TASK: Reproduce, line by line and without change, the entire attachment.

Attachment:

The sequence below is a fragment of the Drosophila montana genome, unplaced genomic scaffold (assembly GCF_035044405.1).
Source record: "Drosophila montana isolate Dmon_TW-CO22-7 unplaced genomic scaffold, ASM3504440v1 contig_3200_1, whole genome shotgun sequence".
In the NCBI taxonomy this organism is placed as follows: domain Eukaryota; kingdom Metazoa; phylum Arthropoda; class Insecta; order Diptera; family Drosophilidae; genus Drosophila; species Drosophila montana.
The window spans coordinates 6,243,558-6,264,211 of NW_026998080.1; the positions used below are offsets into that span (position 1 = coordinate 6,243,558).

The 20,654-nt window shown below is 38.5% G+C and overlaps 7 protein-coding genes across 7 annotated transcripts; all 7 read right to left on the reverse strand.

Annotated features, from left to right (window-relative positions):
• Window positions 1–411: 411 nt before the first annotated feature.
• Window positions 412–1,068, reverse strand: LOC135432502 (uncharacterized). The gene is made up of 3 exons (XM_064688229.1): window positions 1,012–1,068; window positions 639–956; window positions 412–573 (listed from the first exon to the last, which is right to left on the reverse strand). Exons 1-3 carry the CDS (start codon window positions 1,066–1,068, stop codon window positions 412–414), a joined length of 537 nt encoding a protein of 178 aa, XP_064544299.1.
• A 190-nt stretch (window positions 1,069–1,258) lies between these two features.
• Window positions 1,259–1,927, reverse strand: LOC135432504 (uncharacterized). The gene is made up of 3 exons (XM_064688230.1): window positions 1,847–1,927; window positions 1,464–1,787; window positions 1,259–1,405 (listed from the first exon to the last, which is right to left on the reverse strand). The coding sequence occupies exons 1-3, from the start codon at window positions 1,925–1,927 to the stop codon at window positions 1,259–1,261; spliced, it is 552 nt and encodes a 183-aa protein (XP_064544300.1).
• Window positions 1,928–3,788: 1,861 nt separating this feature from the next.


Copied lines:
The sequence below is a fragment of the Drosophila montana genome, unplaced genomic scaffold (assembly GCF_035044405.1).
Source record: "Drosophila montana isolate Dmon_TW-CO22-7 unplaced genomic scaffold, ASM3504440v1 contig_3200_1, whole genome shotgun sequence".
In the NCBI taxonomy this organism is placed as follows: domain Eukaryota; kingdom Metazoa; phylum Arthropoda; class Insecta; order Diptera; family Drosophilidae; genus Drosophila; species Drosophila montana.
The window spans coordinates 6,243,558-6,264,211 of NW_026998080.1; the positions used below are offsets into that span (position 1 = coordinate 6,243,558).

The 20,654-nt window shown below is 38.5% G+C and overlaps 7 protein-coding genes across 7 annotated transcripts; all 7 read right to left on the reverse strand.

Annotated features, from left to right (window-relative positions):
• Window positions 1–411: 411 nt before the first annotated feature.
• Window positions 412–1,068, reverse strand: LOC135432502 (uncharacterized). The gene is made up of 3 exons (XM_064688229.1): window positions 1,012–1,068; window positions 639–956; window positions 412–573 (listed from the first exon to the last, which is right to left on the reverse strand). Exons 1-3 carry the CDS (start codon window positions 1,066–1,068, stop codon window positions 412–414), a joined length of 537 nt encoding a protein of 178 aa, XP_064544299.1.
• A 190-nt stretch (window positions 1,069–1,258) lies between these two features.
• Window positions 1,259–1,927, reverse strand: LOC135432504 (uncharacterized). The gene is made up of 3 exons (XM_064688230.1): window positions 1,847–1,927; window positions 1,464–1,787; window positions 1,259–1,405 (listed from the first exon to the last, which is right to left on the reverse strand). The coding sequence occupies exons 1-3, from the start codon at window positions 1,925–1,927 to the stop codon at window positions 1,259–1,261; spliced, it is 552 nt and encodes a 183-aa protein (XP_064544300.1).
• Window positions 1,928–3,788: 1,861 nt separating this feature from the next.